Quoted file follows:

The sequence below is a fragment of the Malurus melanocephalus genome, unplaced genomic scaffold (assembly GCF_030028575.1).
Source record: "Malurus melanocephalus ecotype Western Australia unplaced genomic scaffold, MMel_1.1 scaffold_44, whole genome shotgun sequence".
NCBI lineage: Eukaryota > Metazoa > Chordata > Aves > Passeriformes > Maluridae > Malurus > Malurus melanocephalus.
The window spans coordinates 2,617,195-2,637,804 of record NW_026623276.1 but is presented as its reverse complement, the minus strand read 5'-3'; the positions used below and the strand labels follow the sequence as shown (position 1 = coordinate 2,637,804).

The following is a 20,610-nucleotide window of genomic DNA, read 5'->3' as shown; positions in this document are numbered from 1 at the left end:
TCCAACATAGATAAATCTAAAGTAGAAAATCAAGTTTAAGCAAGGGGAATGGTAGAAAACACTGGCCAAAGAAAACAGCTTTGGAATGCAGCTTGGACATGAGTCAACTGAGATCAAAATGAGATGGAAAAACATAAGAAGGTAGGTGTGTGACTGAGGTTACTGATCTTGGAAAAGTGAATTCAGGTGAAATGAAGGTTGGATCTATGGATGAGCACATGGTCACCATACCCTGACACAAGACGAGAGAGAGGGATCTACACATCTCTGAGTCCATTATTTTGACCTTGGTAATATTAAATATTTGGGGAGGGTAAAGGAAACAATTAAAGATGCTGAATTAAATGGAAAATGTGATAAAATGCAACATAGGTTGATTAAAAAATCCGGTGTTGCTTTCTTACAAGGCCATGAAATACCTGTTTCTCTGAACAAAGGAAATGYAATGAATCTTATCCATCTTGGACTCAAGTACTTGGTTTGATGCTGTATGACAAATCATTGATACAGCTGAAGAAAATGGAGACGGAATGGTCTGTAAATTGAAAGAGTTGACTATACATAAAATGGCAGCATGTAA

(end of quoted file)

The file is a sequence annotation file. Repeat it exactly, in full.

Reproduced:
The sequence below is a fragment of the Malurus melanocephalus genome, unplaced genomic scaffold (assembly GCF_030028575.1).
Source record: "Malurus melanocephalus ecotype Western Australia unplaced genomic scaffold, MMel_1.1 scaffold_44, whole genome shotgun sequence".
NCBI lineage: Eukaryota > Metazoa > Chordata > Aves > Passeriformes > Maluridae > Malurus > Malurus melanocephalus.
The window spans coordinates 2,617,195-2,637,804 of record NW_026623276.1 but is presented as its reverse complement, the minus strand read 5'-3'; the positions used below and the strand labels follow the sequence as shown (position 1 = coordinate 2,637,804).

The following is a 20,610-nucleotide window of genomic DNA, read 5'->3' as shown; positions in this document are numbered from 1 at the left end:
TCCAACATAGATAAATCTAAAGTAGAAAATCAAGTTTAAGCAAGGGGAATGGTAGAAAACACTGGCCAAAGAAAACAGCTTTGGAATGCAGCTTGGACATGAGTCAACTGAGATCAAAATGAGATGGAAAAACATAAGAAGGTAGGTGTGTGACTGAGGTTACTGATCTTGGAAAAGTGAATTCAGGTGAAATGAAGGTTGGATCTATGGATGAGCACATGGTCACCATACCCTGACACAAGACGAGAGAGAGGGATCTACACATCTCTGAGTCCATTATTTTGACCTTGGTAATATTAAATATTTGGGGAGGGTAAAGGAAACAATTAAAGATGCTGAATTAAATGGAAAATGTGATAAAATGCAACATAGGTTGATTAAAAAATCCGGTGTTGCTTTCTTACAAGGCCATGAAATACCTGTTTCTCTGAACAAAGGAAATGYAATGAATCTTATCCATCTTGGACTCAAGTACTTGGTTTGATGCTGTATGACAAATCATTGATACAGCTGAAGAAAATGGAGACGGAATGGTCTGTAAATTGAAAGAGTTGACTATACATAAAATGGCAGCATGTAA